Après la mort d'Anne Arsenault, survenue vers 1770, Joseph contracta un mariage assez malheureux avec Marie Caissie, fille de Joseph Caissie et de Marie-Josèphe Lapierre, et veuve de Pierre Lambourt. Après le décès de Marie en novembre 1807, Joseph convola en troisièmes noces, à Cocagne, le 19 février 1808, avec Anne Surette, fille de Joseph Surette et d'Isabelle Babineau, et veuve de Casimir Melanson.[6] Joseph Guéguen est décédé à Cocagne le 28 février 1825 et a été inhumé à Grande-Digue le 13 mars 1825."[7]


  1. 1.0 1.1 Archives départementales du Finistère. Collection communale. Baptêmes, mariages, sépultures. Morlaix (Saint-Mélaine). Etat civil numérisé (1 MI EC 184/11 - 1741-1746), p. 17/270 Joseph Gueguen Baptême 3 Mai 1741
  2. 2.0 2.1 2.2 2.3 2.4 2.5 2.6 Stephen A. White, "La généalogie des trente-sept familles hôtesses des 'Retrouvailles ‘94'" in Les Cahiers de la Société historique acadienne, vol. 25, nos 2 et 3 (1994) GOGUEN, p. 1, 37 Families
  3. 3.0 3.1 3.2 Régis Brun, “GUEGUEN, JOSEPH,” in Dictionary of Canadian Biography, vol. 6 (University of Toronto/Université Laval, 2003–) accessed June 2, 2014,
  4. Lucie LeBlanc Consentino. List of Acadian Prisoners at Fort Cumberland as of August 24, 1763, Acadian & French Canadian Ancestral Home, original record, digital images, Héritage, Genealogy collection, Library and Archives Canada. / France. Fonds des Archives nationales: Série C12. Correspondance générale; Saint-Pierre et Miquelon : C-9146, vol. 1, f. 22-26. Image 46, accessed Jan 2022
    Joseph Guéguen
    Anne Guéguen
    Joseph Guéguen
    Jean Guéguen
    Marie Guéguen
  5. 5.0 5.1 Archives Nationales colonies S.O.M. G 1 458 f° 27 à 39 "Familles Acadiennes qui sont maintenant aux îles St-Pierre et Miquelon suivant le recensement d'icelles, fait le 15 mai 1767".] accessed at on 10 Nov 2019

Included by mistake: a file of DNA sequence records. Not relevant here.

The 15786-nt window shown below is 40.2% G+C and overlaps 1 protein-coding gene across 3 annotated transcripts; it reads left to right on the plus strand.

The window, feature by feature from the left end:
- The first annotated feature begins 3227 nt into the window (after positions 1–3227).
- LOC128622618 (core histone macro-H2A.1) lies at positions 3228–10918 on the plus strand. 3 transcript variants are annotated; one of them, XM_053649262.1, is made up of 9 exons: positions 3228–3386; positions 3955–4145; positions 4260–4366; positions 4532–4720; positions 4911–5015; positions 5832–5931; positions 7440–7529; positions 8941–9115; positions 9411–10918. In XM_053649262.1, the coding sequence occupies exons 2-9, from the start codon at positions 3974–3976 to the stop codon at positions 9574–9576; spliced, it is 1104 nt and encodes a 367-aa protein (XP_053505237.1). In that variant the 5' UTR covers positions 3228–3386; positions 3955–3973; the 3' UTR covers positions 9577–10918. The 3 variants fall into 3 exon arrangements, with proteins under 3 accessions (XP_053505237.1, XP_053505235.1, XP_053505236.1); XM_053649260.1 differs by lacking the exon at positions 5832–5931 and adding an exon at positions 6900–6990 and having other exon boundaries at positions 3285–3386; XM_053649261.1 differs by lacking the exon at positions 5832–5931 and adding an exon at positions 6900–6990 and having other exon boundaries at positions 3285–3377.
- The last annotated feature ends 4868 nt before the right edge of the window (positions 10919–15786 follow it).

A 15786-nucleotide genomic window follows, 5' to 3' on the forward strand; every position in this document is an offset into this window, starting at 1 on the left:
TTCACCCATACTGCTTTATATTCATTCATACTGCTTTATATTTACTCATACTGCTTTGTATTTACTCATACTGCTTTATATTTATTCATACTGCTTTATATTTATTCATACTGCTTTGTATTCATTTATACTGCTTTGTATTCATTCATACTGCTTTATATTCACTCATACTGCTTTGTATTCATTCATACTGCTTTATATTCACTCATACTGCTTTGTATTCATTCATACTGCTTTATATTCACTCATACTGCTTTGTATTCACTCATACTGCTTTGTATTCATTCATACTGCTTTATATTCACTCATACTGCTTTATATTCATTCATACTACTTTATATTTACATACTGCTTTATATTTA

• Jacques Guéguin (venu d'Halifax) 27 ans
    • Anne Arsenau sa femme 25
    • Joseph, leur fils 7
    • Jean, leur fils 5
    • Marie leur fille 3
  6. 6.0 6.1 Cocagne, Nouveau-Brunswick, Régistre de la paroisse St-Pierre, catholique, Mariages, 1800-1870, ( F.M. 9, A 11, volume 5), p.239, Image 1126 entry for Joseph Gueguen & Anne Surette 19 February 1808, digital images, Héritage, Genealogy collection, Library and Archives Canada, reel C-3016, Parish Registers: New Brunswick : C-3016, accessed 8 November 2019.
    Mariage: Le 19 février 1808 à Cocagne
    • Joseph Gueguen, écuyer juge de paix de Cocagne et veuf de Marie Caissy
    • Anne Surette, veuve de Casimir Melanson du village de la Boujangane
    • présence de Michel Babineau et de Joseph Lirette
  7. 7.0 7.1 Grande-Digue, Nouveau-Brunswick, Régistre de la paroisse Notre-Dame-de-la-Visitation, catholique, Sépultures, 1800-1870, p. 256, Image 120 entry for Joseph Gueguen 13 March 1825, digital images, Héritage, Genealogy collection, Library and Archives Canada, reel C-3017, Parish Registers: New Brunswick : C-3017, accessed 10 Nov 2019.
  8. Collections of the New Brunswick Historical Society No. 4, Saint John, N.B. (THE SUN PRINTING COMPANY, LIMITED, 1899)

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Goguen-625 and Goguen-10 appear to represent the same person because: Same dates, spouse and daughter Marguerite.
posted by Gisèle Cormier
Gueguen dit Goguen-2 and Goguen-10 appear to represent the same person because: Same name, same spouse, same daughter Anne Marie. Merging into Goguen which is the standard name per Acadians Project guidelines.
posted by Gisèle Cormier
Goguen-390 and Goguen-10 appear to represent the same person because: Father, son, year of birth and place of birth is the same
posted by Maria Goguen